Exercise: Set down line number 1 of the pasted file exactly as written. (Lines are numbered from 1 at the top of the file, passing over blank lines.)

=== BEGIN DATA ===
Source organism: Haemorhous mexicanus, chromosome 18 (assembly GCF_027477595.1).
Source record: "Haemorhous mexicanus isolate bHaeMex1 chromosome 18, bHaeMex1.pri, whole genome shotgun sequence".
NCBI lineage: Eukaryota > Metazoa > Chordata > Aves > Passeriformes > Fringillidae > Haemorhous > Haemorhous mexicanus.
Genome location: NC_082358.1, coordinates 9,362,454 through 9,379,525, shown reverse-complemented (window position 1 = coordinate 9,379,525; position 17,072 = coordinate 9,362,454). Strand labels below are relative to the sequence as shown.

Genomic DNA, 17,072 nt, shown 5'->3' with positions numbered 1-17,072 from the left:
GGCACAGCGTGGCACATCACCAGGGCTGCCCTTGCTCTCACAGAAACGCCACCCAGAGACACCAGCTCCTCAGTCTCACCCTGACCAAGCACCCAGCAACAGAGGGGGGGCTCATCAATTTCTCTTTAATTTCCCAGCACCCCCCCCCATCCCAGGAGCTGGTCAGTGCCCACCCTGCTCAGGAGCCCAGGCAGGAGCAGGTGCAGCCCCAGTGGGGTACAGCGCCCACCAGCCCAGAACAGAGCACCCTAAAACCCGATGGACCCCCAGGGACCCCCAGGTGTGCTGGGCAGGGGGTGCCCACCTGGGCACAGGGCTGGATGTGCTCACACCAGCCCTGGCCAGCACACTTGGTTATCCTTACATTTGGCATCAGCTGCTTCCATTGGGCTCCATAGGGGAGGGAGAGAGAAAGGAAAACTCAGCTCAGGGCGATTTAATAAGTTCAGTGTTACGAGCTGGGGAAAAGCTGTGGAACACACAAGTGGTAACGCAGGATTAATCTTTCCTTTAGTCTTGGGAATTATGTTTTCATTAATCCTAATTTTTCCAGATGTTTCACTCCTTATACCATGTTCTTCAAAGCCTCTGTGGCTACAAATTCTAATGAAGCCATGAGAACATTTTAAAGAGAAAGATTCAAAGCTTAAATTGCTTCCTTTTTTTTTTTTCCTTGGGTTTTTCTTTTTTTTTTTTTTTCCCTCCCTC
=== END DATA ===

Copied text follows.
Source organism: Haemorhous mexicanus, chromosome 18 (assembly GCF_027477595.1).